Hopewell Furnace is a National Historic Site, part of the National Park Service. It was the site of an "iron plantation" from the late-1700s through late-1800s. So it has historic buildings like an ironworks, a barn, a blacksmith shop, and worker housing, as well miles of trails on its 848 acres.
Our first stop was the visitor center, and we all know what I got there...
We talked to a very friendly park ranger, who told us about the park and gave us a map. When he said the park had three stamps- one for the park itself, one for the NPS Centennial, and one for the Schuykill River NHA, I heard Dave stifle a laugh. He knew I'd be excited about that. The visitor's center had a little museum area that explained what went on at the site. Something I thought was really cool was that it was equal pay for equal work- women not only did the same jobs as the men but got paid the same, too. In the 1700-1800s! Map in hand, we went exploring.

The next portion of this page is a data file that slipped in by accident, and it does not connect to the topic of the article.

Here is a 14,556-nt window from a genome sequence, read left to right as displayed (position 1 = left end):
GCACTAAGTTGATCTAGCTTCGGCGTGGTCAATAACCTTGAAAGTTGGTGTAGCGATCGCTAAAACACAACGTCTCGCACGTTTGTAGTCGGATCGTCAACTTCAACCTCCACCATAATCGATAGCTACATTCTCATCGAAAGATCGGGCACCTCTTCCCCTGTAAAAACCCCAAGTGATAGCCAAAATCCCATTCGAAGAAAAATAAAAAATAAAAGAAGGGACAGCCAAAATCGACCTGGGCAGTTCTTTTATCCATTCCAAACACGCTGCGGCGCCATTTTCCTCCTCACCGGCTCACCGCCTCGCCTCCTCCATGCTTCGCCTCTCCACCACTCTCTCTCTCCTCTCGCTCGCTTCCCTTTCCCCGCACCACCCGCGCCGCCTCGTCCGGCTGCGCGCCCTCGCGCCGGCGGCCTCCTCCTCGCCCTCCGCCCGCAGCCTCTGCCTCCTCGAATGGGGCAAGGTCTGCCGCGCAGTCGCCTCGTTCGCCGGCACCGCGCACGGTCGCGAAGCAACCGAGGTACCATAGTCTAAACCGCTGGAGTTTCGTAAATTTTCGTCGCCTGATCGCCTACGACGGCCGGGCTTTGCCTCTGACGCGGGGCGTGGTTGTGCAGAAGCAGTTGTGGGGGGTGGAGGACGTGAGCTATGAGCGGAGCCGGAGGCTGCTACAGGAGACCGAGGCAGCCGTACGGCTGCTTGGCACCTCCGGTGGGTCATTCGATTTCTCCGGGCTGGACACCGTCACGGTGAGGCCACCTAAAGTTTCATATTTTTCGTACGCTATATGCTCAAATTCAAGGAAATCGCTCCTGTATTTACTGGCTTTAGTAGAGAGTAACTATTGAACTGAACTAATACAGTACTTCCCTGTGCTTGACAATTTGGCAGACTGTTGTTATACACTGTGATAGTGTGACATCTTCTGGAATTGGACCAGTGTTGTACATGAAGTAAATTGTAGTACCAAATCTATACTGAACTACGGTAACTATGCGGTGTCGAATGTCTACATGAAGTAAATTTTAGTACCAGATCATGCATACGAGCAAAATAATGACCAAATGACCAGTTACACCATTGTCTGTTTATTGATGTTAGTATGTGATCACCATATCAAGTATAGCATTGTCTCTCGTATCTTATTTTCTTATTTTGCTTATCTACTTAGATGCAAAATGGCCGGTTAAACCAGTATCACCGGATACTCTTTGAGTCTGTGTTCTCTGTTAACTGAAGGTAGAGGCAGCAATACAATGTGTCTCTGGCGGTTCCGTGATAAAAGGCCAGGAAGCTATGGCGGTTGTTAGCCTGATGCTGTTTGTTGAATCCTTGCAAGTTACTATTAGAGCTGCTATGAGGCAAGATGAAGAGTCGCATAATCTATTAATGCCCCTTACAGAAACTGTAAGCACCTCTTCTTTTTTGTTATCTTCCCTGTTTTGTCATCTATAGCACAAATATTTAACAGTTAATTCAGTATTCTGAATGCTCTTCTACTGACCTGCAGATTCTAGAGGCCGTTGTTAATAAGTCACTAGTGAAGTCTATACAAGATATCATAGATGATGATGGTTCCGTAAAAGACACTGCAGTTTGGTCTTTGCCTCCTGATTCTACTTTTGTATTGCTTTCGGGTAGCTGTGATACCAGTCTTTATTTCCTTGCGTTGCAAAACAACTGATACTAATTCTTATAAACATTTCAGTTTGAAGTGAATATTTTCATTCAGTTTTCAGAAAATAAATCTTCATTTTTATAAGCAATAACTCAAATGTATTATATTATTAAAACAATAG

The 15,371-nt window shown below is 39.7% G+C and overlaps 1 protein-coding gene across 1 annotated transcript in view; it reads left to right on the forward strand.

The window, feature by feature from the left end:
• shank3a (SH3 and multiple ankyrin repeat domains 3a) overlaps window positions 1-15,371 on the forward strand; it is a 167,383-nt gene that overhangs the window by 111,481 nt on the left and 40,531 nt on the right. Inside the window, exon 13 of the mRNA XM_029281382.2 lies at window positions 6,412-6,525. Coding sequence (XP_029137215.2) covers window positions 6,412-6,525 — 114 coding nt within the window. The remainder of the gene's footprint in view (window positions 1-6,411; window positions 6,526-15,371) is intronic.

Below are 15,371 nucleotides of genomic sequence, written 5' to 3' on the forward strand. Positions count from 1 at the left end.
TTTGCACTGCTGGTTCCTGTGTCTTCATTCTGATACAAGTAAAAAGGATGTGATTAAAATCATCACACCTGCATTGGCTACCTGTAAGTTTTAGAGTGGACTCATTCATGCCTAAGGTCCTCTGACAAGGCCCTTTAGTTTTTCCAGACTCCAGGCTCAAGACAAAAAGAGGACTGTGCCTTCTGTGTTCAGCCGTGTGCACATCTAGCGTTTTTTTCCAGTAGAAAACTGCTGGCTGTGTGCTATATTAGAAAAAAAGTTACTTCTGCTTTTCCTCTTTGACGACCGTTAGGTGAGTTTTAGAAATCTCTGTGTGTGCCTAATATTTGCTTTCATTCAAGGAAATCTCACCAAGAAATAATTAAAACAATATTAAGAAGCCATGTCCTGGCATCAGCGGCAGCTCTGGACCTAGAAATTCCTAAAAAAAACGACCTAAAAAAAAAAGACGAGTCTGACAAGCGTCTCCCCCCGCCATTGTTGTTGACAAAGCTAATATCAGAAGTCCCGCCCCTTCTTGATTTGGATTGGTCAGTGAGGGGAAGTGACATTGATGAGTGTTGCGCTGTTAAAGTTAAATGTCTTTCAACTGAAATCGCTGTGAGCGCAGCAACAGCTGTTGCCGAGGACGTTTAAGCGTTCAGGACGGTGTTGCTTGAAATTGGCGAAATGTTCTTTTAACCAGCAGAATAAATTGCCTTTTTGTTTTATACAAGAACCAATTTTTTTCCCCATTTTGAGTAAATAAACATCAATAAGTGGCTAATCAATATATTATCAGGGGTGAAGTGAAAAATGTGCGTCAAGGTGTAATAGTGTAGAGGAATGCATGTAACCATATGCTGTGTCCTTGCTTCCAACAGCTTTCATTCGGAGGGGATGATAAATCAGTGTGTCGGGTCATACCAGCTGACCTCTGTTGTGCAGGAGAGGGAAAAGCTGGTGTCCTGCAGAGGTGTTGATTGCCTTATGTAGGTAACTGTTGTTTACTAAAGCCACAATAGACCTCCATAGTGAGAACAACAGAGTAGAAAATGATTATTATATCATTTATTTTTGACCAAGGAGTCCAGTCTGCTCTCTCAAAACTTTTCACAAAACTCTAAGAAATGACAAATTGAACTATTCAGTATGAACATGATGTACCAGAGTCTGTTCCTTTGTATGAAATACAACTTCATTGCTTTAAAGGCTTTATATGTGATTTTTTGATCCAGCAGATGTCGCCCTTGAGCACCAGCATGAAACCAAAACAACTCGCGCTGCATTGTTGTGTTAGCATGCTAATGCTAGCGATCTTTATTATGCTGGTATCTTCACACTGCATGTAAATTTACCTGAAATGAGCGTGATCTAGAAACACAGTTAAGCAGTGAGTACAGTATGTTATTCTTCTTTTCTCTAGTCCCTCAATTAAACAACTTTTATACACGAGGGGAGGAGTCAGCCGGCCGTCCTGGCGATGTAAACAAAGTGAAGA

|Looking back toward the visitor's center, which is up the hill|
You can go inside most of the buildings, and there are horses, sheep, and bulls, too. I think my favorite thing in the buildings was the water wheel in the cast house.
Hopewell Furnace is right next to French Creek State Park, so we walked the trails around the lake there before heading home. I enjoyed my trip to Hopewell Furnace. It was a great snapshot of life at that time and the Industrial Revolution. The beautiful weather provided a perfect day to walk around exploring.